CRITERION™ BEEF EXTRACT POWDER
|Cat. no. C5100||CRITERION™ Beef Extract Powder||100gm|
|Cat. no. C5101||CRITERION™ Beef Extract Powder||500gm|
|Cat. no. C5102||CRITERION™ Beef Extract Powder||2kg|
|Cat. no. C5103||CRITERION™ Beef Extract Powder||10kg|
|Cat. no. C5104||CRITERION™ Beef Extract Powder||50kg|
Hardy Diagnostics CRITERION™ Beef Extract Powder is prepared and standardized for use in microbiological culture media, where it is generally used to replace infusions of meat. It is standard in its composition and reaction and does not require adjustment of reaction or filtration. For many years, beef extract media have been recommended as standard for use in routine bacteriological examination of water, milk, and other materials where it is important to have media of uniform composition.
This is a raw material intended to be used in the making of prepared media products, which will require further processing, additional ingredients, or supplements.
CRITERION™ Beef Extract Powder is recommended for use as a nutrient at 0.3-0.5% concentration in various culture media. Beef Extract can be used in fermentation studies since it is free of fermentable substrates. A 0.3% solution after autoclaving is clear and has a pH of 6.7-6.9.
STORAGE AND SHELF LIFE
Store the sealed bottle(s) containing dehydrated culture medium at 2-30ºC. Dehydrated culture medium is very hygroscopic. Keep lid tightly sealed. Protect dehydrated culture media from moisture and light. The dehydrated culture media should be discarded if it is not free-flowing or if the color has changed from its original dark tan.
MATERIALS REQUIRED BUT NOT PROVIDED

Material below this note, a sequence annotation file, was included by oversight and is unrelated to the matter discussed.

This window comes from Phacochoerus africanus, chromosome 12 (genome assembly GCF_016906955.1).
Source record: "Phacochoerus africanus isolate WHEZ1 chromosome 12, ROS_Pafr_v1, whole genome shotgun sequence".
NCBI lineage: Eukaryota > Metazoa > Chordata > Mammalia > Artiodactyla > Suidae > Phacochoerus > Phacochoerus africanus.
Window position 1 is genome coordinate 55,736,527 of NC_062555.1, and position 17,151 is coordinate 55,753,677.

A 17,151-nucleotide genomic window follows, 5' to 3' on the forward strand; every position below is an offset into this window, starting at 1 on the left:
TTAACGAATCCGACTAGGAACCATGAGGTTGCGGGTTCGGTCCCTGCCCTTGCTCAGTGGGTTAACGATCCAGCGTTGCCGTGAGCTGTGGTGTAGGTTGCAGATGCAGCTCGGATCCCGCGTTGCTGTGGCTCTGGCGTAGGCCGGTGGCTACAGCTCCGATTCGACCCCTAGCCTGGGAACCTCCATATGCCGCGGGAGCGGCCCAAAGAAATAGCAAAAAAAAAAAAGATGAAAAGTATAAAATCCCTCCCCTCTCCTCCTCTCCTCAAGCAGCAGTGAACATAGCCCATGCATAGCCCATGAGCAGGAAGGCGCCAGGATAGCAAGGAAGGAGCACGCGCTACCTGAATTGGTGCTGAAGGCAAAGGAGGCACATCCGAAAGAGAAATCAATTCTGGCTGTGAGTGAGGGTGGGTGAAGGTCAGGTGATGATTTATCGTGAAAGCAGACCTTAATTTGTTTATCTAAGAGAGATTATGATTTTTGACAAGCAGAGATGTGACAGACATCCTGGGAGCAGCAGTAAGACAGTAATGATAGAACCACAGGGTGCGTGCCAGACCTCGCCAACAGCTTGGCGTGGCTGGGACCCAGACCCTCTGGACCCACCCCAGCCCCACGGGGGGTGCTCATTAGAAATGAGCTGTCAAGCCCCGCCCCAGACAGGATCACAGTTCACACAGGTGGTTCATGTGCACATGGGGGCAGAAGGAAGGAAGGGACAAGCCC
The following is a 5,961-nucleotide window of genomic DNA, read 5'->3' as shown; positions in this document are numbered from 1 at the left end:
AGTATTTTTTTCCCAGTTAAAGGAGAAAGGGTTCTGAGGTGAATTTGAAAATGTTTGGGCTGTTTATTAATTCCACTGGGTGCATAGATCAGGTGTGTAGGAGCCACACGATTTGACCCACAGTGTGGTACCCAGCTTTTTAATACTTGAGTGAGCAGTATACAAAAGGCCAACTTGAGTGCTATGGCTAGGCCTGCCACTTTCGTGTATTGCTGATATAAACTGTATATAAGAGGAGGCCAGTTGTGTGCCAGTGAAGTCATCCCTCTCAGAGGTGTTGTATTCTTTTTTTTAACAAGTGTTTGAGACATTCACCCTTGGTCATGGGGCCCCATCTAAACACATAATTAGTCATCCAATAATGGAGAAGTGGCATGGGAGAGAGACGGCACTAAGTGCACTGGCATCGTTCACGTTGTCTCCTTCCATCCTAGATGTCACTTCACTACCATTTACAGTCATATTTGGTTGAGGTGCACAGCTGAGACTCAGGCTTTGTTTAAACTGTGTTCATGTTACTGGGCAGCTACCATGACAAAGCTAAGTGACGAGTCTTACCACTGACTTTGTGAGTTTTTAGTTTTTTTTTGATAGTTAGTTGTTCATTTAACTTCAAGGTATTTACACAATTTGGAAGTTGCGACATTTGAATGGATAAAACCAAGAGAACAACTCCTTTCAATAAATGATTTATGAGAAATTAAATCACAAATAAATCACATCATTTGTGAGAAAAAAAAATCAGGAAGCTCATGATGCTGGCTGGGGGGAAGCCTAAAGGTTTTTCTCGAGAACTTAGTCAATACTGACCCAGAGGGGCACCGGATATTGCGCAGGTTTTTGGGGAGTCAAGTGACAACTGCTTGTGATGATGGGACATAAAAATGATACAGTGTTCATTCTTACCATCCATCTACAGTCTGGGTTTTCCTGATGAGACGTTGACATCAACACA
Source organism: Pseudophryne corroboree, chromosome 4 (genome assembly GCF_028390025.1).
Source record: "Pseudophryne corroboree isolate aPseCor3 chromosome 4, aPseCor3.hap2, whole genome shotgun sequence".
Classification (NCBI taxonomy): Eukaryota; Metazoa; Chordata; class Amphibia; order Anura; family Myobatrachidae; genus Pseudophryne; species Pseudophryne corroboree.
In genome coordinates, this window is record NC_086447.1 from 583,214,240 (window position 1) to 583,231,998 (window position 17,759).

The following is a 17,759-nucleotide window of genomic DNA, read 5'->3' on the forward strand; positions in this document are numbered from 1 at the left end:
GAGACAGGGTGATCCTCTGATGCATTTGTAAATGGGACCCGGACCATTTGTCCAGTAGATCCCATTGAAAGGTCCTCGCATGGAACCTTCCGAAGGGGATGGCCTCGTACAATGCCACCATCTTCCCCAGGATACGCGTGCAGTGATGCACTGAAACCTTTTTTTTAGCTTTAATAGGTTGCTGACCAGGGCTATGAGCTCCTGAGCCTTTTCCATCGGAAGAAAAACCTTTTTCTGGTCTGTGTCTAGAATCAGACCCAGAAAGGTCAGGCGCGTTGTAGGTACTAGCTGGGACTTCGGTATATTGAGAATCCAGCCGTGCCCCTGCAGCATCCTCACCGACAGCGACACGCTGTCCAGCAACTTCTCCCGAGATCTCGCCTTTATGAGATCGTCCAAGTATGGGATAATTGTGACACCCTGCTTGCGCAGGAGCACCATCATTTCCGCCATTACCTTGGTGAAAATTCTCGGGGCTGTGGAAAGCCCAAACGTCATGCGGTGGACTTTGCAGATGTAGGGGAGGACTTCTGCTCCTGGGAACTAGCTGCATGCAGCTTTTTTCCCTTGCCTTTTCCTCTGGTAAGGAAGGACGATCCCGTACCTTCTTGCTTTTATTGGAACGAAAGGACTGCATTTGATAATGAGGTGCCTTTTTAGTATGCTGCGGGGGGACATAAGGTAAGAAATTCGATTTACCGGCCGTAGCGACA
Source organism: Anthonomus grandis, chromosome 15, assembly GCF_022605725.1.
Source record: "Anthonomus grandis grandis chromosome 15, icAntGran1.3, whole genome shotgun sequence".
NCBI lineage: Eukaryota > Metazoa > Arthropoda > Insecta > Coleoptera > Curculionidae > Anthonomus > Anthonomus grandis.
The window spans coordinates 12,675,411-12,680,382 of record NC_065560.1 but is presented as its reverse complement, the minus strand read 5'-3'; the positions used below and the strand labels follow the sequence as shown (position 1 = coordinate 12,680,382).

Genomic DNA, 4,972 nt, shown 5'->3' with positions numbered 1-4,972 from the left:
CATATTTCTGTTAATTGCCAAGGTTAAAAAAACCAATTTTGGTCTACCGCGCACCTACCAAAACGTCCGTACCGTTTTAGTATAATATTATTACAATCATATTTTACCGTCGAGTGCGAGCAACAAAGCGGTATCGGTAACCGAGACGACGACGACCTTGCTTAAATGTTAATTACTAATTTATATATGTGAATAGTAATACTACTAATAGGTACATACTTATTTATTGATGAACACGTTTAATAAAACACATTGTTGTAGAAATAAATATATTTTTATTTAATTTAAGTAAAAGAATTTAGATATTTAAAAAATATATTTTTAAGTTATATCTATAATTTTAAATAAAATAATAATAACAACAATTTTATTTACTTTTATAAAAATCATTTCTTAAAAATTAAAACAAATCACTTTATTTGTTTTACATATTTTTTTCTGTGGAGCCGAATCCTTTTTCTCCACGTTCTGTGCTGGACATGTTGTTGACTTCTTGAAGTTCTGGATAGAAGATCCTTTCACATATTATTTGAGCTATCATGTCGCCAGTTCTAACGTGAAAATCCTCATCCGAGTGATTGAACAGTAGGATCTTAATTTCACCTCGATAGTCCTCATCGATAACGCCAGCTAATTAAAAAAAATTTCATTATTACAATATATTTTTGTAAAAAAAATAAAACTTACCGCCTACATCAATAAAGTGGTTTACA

Standard microbiological supplies and equipment such as autoclaves, incinerators, and incubators, etc., are not provided.
CRITERION™ Beef Extract Powder should appear homogeneous, free-flowing, and dark tan in color. A 0.3% solution of Beef Extract Powder should appear clear, and light to medium amber in color, with no precipitate or debris.
1. Jorgensen., et al. Manual of Clinical Microbiology, American Society for Microbiology, Washington, D.C.
2. Tille, P., et al. Bailey and Scott's Diagnostic Microbiology, C.V. Mosby Company, St. Louis, MO.
3. Isenberg, H.D. Clinical Microbiology Procedures Handbook, Vol. I, II & III. American Society for Microbiology, Washington, D.C.
4. Koneman, E.W., et al. Color Atlas and Textbook of Diagnostic Microbiology, J.B. Lippincott Company, Philadelphia, PA.
5. MacFaddin, J.F. 1985. Media for Isolation, Cultivation, Identification, Maintenance of Bacteria, Vol. I. Williams & Wilkins, Baltimore, MD.
6. Marshall, R.T., ed. 1992. Standard Methods for the Examination of Dairy Products, 16th ed. APHA, Washington, D.C.
7. Greenberg, A.E., et al. (ed.). 1992. Standard Methods for the Examination of Water and Wastewater, 18th ed. APHA, Washington, D.C.